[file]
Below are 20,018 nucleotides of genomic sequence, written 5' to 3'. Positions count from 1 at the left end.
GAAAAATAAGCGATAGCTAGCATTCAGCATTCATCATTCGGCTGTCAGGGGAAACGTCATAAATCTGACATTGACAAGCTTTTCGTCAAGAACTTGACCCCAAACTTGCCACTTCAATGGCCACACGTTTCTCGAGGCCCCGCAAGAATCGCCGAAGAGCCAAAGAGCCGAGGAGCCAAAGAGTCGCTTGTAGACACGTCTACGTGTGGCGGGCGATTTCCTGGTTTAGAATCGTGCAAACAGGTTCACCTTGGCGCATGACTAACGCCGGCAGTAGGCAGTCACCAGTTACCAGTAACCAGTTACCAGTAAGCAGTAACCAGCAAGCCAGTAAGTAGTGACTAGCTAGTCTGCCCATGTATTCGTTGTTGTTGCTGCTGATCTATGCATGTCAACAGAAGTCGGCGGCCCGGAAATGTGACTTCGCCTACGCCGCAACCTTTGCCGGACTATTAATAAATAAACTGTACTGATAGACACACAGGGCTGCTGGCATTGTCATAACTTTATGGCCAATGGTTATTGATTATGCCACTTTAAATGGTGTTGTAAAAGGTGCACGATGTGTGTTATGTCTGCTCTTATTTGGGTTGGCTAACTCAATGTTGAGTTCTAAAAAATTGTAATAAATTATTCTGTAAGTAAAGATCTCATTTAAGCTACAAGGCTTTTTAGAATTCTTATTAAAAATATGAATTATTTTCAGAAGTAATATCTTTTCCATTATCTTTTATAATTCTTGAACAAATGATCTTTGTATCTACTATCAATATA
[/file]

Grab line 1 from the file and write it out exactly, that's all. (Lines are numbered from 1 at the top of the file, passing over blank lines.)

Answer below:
Below are 20,018 nucleotides of genomic sequence, written 5' to 3'. Positions count from 1 at the left end.